Originally posted on Fangraphs  |  Last updated 7/3/12

The Brewers and Diamondbacks played an afternoon game on Sunday at Miller Park. The scored was tied 1-to-1 heading to the bottom of the ninth. Milwaukee’s Aramis Ramirez walked to lead off the inning. He was replaced by pinch runner Carlos Gomez. Corey Hart flew out, bringing Rickie Weeks to the plate. Arizona’s Patrick Corbin never threw a one pitch to Weeks. Gomez scored the winning run. It looked like this:

A double-error, game-winning play. A rarity in baseball.

How rare?

Using Baseball-Reference’s Play Index, I found only two other double-error, game-winning plays since 1950. I did see a reference yesterday on another website to a double-error, game-winning play in 1993, but I could not confirm that information through the Play Index. So perhaps there were more than two, but certainly not many more. A rarity, indeed.

Some background information first, and then I’ll describe those two plays.

Based on the information I gathered from the Play Index, I prepared the below chart. It shows for each decade from 1950 to the present: (1) the number of games in which the winning run scored on an error; (2) the number of games in which the winning run scored on a double error; and (3) the number of games in which the winning run scored on a stolen base plus an error. I combined 2010-2012 with the decade from 2000-2009.

Games with Winning Run Scoring on Error Games With Winning Run Scoring on Double-Error Games with Winning Run Scoring on Stolen Base Plus Error 1950-1959 40 0 0 1960-1969 71 0 0 1970-1979 82 2 0 1980-1989 77 0 0 1990-1999 57 0 0 2000-2012 105 1 1 2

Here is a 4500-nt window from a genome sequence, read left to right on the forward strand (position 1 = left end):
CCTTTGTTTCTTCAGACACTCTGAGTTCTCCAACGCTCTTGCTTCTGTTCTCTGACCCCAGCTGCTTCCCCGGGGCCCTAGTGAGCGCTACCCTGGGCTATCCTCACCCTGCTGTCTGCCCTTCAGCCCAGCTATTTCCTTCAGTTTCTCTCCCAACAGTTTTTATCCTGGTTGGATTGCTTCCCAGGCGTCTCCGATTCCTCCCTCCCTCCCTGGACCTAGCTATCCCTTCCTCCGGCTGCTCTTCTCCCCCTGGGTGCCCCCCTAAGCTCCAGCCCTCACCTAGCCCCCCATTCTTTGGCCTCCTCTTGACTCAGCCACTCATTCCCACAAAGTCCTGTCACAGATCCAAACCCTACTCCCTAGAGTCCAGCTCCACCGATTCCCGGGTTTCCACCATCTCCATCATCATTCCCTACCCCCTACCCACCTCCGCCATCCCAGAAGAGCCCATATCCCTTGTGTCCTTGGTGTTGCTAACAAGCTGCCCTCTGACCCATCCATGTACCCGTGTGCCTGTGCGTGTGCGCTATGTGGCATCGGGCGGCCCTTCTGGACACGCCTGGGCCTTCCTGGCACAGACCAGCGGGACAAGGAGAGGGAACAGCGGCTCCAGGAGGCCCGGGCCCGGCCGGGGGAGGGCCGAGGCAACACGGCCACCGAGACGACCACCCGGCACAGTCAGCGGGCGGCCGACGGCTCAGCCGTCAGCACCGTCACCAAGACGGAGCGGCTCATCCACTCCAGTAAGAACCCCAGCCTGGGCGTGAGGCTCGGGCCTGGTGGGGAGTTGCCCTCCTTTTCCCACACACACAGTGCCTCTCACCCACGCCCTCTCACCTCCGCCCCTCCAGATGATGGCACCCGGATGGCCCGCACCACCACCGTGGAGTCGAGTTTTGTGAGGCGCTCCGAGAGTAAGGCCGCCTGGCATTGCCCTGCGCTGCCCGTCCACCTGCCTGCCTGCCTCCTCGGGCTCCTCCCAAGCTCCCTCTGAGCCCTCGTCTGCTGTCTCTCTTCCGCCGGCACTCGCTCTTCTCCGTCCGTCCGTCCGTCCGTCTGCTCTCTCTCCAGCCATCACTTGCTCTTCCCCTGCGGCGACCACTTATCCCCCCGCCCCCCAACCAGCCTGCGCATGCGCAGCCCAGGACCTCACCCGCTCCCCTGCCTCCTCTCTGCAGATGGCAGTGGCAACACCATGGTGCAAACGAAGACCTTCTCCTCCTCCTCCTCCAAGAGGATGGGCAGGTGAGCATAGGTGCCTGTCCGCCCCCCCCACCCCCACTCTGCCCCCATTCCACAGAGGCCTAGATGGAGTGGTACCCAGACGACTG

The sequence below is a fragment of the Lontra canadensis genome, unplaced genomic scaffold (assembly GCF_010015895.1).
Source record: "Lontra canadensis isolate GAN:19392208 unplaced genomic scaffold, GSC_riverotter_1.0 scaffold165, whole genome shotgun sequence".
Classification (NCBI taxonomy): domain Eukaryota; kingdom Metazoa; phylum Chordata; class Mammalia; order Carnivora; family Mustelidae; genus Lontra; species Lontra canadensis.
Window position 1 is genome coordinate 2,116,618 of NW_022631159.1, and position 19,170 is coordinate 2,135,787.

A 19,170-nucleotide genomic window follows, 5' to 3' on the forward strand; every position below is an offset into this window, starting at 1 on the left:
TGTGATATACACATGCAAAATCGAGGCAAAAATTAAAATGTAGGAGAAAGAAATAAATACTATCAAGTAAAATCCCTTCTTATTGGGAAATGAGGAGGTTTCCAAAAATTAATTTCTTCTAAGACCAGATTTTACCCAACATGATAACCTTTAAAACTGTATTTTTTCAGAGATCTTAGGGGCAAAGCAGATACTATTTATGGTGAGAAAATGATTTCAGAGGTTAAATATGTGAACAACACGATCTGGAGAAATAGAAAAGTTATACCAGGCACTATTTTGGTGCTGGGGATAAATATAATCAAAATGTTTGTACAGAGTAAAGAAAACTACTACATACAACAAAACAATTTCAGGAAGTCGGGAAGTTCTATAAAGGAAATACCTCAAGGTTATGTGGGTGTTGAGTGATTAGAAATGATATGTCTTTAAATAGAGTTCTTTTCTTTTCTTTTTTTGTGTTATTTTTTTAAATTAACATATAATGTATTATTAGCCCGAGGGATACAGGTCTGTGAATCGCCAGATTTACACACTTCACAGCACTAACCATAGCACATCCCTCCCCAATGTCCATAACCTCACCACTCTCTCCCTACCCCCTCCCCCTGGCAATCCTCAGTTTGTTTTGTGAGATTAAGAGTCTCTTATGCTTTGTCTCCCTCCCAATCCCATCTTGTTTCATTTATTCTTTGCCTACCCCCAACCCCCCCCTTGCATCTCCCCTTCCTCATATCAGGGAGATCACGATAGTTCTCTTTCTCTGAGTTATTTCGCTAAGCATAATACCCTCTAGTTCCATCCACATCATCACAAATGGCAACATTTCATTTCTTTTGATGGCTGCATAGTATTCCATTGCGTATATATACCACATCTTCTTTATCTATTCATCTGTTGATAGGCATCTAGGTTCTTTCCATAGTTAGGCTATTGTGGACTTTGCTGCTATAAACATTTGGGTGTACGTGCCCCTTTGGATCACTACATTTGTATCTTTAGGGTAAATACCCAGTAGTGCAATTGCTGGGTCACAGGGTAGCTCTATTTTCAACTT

The first game since 1950 ending on a double-error, run scoring play occurred on August 6, 1973 in a game between the Yankees and Tigers at Tiger Stadium. The Yankees led 4-to-1 heading to the bottom of the ninth. Mel Stottlemyre was on the mound for New York. Detroit scored three on a double, single, ground out and home run, sending the game to extras. Bob Miller held the Yankees to a walk in the top of the tenth and the game remained tied at four.

Sparky Lyle took the mound for New York. Aurelio Rodriguez led off for the Tigers with a single, bringing Ed Brinkman to the plate. Brinkman laid down a sacrifice bunt. Lyle fielded the ball and threw it past first baseman Matty Alou and into right field. Error number one. Right fielder Johnny Callison fielded the ball and made an error on the throw, allowing Rodriguez to score. Error number two. Game-winning run.

The second since 1950 ending on a double-error, run-scoring play occurred on April 7, 1979 in a game between the Pirates and Expos in Pittsburgh. The Pirates led 5-to-2 heading to the top of the ninth. Starter Don Robinson will still on the bump as the inning started. But he allowed a walk and a hit and was replaced by Kent Tekulve with one out and runners on first and second. Tekulve gave up two runs on a walk, a single and a run-scoring ground out. Grant Jackson came in, with the Pirates clinging to a one-run lead. He gave up a two-0ut, two-run double and the lead. Heading to the bottom of the ninth, the Expos were ahead 6-to-5.

Elias Sosa took the mound for the Expos. After a popfly, a single, a walk and a fly ball to the outfield, the Pirates had runners on the corners with two outs, down by one. Matt Alexander, a pinch runner, was on third. Dave Parker, who’d walked, was on first. And Willie Stargell came to the plate. Stargell hit a ground ball toward the mound, but Sosa couldn’t field it cleanly, allowing Alexander to score, tying the game. Expos catcher Gary Carter then tried to field the ball, but he failed, too, allowing Parker to score all the way from first. Two errors. Two runs. Game over.

And the Carlos Gomez stolen-base, two-error, game-winning play makes three. As the chart shows, the Gomez play is the only one I could find since 1950 where the game-winning run scored on a stolen base and an error. This surprised me. I would have expected to find at least a few games where the game-winning run scored when a runner on second base stole third and advanced to home plate on a throwing error. But, at least according to the Play Index, no such play has occurred since 1950.

Update: A reader notes this play in the comments. Jayson Heyward scoring on a stolen base plus error earlier this year. Hmm.

So watch the Gomez play again. A few times perhaps. Because a double-error, game-winning play is so rare, we might not see one again for a long while.


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